I spoke to one of the very few ticket office employees who spoke pretty good English and asked if we could cancel our tickets and get the next train to Delhi instead. To my delight, this was possible and I handed over the two tickets. After a bit of paperwork, I was handed back a full refund for the Alwar to Agra ticket. He gave me the other ticket back also, however, sans refund. Apparently, since the other ticket was for a trip tomorrow and not today, I would need to go to the computer ticket office to get my refund there. Seemed simple enough – seemed being the operative word, as I would soon learn to my cost. Off I trundled to locate the computer ticket office. Ten minutes and several stoppages to ask for directions later, I found myself in a nondescript building at the far end of the very long platform. There were two operating ticket counters with some ten or more people queuing at each. I figured I might as well go and buy the ticket to Delhi first since I could always cancel this ticket tomorrow. Getting a ticket to Delhi was the most pressing priority after all.

Back I went into the main building again and I queued up for about ten minutes. It’s still very uncomfortable in the intense humidity here and I was starting to get a little tried with all the standing around but I did eventually make it to the front of the queue. That’s when the trouble started. I was told that I had to buy my Delhi ticket from the next window but it wouldn’t be open until five o’clock, which was in about an hour. That left going back to the computer ticket office to get my other refund, so back again I went. This time there were about fifteen people waiting at each of the two manned ticket windows so I took the slightly smaller one and reluctantly joined the end of the line. The efficiency of the ticket clerks is mind bogglingly poor. Just exactly why it should take five to ten minutes for each customer to buy an ordinary ticket is simply beyond me. To make matters worse, it seems to be the norm for people to just walk to the head of the line and thrust their money and ticket purchase form through the window, often to the jeers and protestations of the many who have stood in the queue for the past hour and a half. It seems to be somewhat of a sport to see who can use the most persistence to get the clerk to deal with them first. People were pushing and shoving and tempers were fraying left, right and centre. All the while, my own blood pressure was building to the point where I made it a point to be very forceful about making it clear to all the would-be line jumpers that this would not be tolerated – not in my line and not today at least.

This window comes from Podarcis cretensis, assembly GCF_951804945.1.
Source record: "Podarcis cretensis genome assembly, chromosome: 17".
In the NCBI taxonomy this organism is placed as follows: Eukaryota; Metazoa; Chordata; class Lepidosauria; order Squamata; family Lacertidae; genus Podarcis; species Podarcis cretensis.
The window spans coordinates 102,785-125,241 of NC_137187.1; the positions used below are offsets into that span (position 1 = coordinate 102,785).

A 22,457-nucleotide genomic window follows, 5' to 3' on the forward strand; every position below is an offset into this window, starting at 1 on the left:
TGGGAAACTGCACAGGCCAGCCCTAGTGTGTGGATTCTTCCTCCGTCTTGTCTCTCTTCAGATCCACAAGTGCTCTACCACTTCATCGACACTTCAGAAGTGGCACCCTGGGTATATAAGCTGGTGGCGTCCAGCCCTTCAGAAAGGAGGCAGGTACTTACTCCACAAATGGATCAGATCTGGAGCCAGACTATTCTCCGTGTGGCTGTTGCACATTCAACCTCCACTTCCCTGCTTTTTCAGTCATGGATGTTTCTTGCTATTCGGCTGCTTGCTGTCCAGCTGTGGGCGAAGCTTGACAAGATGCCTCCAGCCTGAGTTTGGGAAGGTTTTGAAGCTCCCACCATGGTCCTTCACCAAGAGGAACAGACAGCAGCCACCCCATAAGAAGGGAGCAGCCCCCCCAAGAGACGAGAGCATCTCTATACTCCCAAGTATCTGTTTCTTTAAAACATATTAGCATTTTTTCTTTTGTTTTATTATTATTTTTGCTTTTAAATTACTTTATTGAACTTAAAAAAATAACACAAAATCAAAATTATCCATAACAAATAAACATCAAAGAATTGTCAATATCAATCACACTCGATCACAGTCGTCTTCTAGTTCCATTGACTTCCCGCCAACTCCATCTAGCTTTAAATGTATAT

It was about an hour and twenty minutes before I made it to the front of the queue. I just knew there was going to be some stupid reason why I was at the wrong counter or needed to fill in a form or something that would mean my having to go to the back of the line again. As it turned out, it wasn’t that painful. The clerk handed me a form to fill in and a pen and I started to write. Immediately upon doing this, about five arms all holding money and purchase forms thrust their way over my shoulder and through the small opening in the window. I let out a huge bellow and squared my shoulders menacingly. All the hands retracted immediately and the hall fell silent. I finished my form in silence and handed it in with the clerk giving me a respectful ‘well done’ sort of a look. I swear I detected a slight smirk on his face also. He told me that there was a thirty percent cancellation fee and handed me the partial refund. Without complaint, I took the money and receipt and made a beeline for the door with my cash in hand.

With now just forty minutes till the arrival of our Delhi train and with no ticket to Delhi yet in my hand, I stopped at the upper class waiting room where Sandy sat reading, just briefly enough to tell here where I had been and where I was now going. I saw an exasperated sigh of an expression pull over her face as she faded from my view. Back at the Delhi ticket window, there was now also a fifteen-person queue all jostling for prime position at the little opening in the ticket window. If my last encounter was anything to go by, there was no chance of getting to Delhi tonight at this rate. I tried my luck at the closed window next door, where another clerk sat doing some paperwork, and asked if I could buy a ticket to Delhi. He smiled but pointed to the long line next door and I reluctantly took my place again, but this time now behind several more people that had just joined the line. Bugger! Delhi was looking farther away than ever. Desperate situations demand desperate measures so I thought I’d try my luck at a bit of human engineering. The guy at the empty ticket window seemed like a really nice character so I decided to play on his conscience. I kept looking at him with the most mournful and pathetically sad face I could muster. Each time he looked up, I caught his eye, pointed to my imaginary watch and then the main notice board where our impending train was being listed as almost due. I did this several times before he finally buckled and motioned me to come over. I handed him my money and he took this directly to the man in the next window who immediately dispensed a ticket. With a very gratified smile and a wink, I offered the man a R20 note but he just smiled and refused the gratuity, also with a wink. He seemed quietly triumphant at having done his good deed for the day.

We will be heading now directly for Delhi and will travel to Agra as a day trip instead of staying there overnight. Everyone we’ve met have told us how grim Agra itself is but we cannot come to India and get to within a stone’s throw of Agra and not see the Taj Mahal.